Wild Silence is a label run by Delphine Dora. Not settled on any particular genre or mode of playing, it instead releases a diverse range of recordings, from Delphine’s own piano explorations to the wilder territory of Mami Wata’s haunting voice and glassworks. The label’s two most recent releases are typically captivating.
Lodz is an alias of Pauline Nadrigny , working in piano and electronics. Her music on ‘Settlement’ is composed sparsely but still conjures a lushness of sound. Electronics like pixelated breath. Looped wordless vocals. Sung/spoken poetry; the piano making melodic ladders for the words to ascend. Metallic squeals. Multi-tracked voices, doubling and chattering like birds alighting on a fence. Ringing feedback tones. Microphone thuds. Field recordings of rain and bells. Theremin-like sustained choral sighs. Cars swishing over wet roads. Clipped, pinched vocal-delivery in the more conventional song-form moments. Childrens’ voices, sharp whistles and calls. Gongs tolling in double bursts of bass resonance. Whisper-babble. Splashy thumb-piano. Sunshine drone and quaking rumbles. Dialogue at the edge of breathlessness.
All tied together within brackets of silence. There is a sparkling stillness sustained throughout ‘Settlement’. The experience of listening to it is like having a strong light shining in your eyes, a feeling of being unanchored and floating in a glare. A work of beautiful, understated avant-pop songs, loosely woven.
Clouds Once Before Molten Rock – Live in Alsager is a recording of an improvised performance from this scratch psych orchestra. The band features, among others, Sophie Cooper, Delphine Dora, Kelly Jayne Jones and Mika de Oliveira, deploying a diverse instrumentation of Walkman, trombone, electronics and trombone, amid a multitude of other sound-making objects.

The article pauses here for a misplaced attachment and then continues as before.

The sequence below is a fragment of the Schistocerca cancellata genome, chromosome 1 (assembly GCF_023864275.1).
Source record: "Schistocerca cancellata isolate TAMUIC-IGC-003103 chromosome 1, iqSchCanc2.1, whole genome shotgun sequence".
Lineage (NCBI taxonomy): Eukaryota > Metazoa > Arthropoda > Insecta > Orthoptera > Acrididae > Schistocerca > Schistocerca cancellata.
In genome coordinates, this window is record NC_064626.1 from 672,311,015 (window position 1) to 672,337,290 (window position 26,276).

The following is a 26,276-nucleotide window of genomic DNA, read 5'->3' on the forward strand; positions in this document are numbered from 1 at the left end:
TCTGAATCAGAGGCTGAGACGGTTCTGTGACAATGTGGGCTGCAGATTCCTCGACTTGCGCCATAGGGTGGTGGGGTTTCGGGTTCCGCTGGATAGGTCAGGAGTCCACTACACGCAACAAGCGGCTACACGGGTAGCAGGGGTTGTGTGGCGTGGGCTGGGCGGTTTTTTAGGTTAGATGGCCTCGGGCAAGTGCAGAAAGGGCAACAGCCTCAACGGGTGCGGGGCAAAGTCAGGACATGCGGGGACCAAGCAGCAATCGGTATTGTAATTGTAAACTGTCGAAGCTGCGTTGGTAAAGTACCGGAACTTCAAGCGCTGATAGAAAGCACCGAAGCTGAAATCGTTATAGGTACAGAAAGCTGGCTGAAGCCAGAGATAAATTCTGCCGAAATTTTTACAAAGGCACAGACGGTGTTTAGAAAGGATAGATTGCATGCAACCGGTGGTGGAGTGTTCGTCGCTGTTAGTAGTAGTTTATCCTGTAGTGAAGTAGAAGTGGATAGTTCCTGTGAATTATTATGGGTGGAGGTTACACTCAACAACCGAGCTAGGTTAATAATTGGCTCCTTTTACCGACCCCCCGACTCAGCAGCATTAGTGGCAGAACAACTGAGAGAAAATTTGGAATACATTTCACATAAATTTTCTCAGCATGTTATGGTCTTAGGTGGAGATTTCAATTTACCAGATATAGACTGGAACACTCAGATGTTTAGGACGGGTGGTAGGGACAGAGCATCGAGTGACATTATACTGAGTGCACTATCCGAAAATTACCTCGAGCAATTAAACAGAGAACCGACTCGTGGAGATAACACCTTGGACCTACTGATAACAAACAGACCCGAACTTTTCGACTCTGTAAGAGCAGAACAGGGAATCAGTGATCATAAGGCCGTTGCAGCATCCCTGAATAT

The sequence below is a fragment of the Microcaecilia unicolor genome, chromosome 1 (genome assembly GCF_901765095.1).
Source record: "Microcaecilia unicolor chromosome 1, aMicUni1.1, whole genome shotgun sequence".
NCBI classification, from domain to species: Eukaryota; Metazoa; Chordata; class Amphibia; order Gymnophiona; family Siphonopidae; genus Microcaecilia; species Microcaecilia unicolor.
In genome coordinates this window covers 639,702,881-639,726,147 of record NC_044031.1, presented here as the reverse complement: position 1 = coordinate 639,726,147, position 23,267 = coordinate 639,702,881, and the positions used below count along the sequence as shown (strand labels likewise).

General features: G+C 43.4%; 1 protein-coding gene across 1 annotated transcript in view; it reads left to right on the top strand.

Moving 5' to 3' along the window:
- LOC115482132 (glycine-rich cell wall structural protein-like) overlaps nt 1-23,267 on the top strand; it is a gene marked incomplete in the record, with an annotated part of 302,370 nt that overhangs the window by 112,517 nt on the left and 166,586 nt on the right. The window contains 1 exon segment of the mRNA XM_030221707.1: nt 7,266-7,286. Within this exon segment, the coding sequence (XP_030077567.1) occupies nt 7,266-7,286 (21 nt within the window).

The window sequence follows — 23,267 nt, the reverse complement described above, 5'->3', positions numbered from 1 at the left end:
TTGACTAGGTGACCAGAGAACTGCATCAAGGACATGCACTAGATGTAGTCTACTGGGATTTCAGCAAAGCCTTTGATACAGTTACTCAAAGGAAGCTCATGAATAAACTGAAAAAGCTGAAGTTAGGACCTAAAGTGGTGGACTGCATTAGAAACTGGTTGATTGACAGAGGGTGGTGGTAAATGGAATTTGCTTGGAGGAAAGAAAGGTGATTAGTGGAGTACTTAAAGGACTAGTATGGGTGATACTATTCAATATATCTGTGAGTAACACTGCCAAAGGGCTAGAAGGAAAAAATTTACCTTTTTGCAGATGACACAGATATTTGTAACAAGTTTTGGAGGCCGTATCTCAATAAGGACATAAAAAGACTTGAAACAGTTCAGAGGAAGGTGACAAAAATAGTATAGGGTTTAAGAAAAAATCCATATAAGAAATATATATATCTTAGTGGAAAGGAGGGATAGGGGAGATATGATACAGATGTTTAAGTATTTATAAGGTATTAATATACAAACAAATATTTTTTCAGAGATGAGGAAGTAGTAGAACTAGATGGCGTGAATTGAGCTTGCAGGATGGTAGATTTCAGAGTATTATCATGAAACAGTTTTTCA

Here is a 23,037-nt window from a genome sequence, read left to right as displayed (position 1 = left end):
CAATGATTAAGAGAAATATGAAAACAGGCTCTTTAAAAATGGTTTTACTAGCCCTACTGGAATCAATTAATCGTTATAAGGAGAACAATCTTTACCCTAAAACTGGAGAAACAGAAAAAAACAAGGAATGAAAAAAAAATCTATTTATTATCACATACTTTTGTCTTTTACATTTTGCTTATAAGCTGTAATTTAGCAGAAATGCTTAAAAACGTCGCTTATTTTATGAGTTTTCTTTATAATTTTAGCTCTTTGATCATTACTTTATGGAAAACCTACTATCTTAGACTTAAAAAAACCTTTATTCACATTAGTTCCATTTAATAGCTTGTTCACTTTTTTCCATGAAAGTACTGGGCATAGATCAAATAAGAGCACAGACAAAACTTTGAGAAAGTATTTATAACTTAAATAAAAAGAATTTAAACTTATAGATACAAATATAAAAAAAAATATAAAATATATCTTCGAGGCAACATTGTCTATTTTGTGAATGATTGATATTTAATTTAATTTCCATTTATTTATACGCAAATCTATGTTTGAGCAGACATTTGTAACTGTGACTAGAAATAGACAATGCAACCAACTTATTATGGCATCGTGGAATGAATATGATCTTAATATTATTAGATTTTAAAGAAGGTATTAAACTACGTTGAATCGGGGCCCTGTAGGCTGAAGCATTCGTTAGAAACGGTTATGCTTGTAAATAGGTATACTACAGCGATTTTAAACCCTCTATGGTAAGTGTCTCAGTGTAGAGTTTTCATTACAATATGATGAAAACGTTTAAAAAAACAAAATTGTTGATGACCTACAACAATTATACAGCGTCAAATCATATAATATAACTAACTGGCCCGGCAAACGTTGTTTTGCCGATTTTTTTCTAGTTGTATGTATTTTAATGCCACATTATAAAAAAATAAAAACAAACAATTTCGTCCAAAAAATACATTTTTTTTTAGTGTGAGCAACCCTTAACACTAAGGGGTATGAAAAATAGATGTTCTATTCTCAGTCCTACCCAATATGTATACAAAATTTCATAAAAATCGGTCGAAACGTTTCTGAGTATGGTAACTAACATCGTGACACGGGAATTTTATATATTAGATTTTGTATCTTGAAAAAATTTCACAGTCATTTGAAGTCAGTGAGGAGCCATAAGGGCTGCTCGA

Beginning with drone swirls, keening whistling scratches, and clanging and rustling, resembling the tuning-up of a space-chamber ensemble. The at-first tentative melding of minds and expression proceeds unhurried. A twanging koto knotting the disparate whisps together with a constant taut dextrousness amid all the gaseous drift. A vocal gaggle and soft plangent song joins. Rattling percussion. The hiss and burble of electronics. A melodious languageless chant begins at some obscure signal. The brassy breath of trombones. Acid-etched scrawls of dissonance.
A mass-improvisation of real emotional heft and beauty. A four/five-note motif comes and goes (depending on which instrument picks it up) and forms a winding path through the dense thickets of activity. Plunging your ears into the undergrowth is often essential to pick out individual contributions making up this captivating long-form sound séance. Around half way there is a blaring density created by Sophie Cooper’s trombone that surges up in bright neon pink from the soft relenting ground-fog that had previously roiled around undisturbed.
‘Live in Alsager’ is a brilliant long-form sound-weave, an industrious looming of bioluminescent strands forming a real continuity of action, a group of busy spiders making a bizarre and wonderful web to a moment-by-moment plan, conceived by chaotic committee.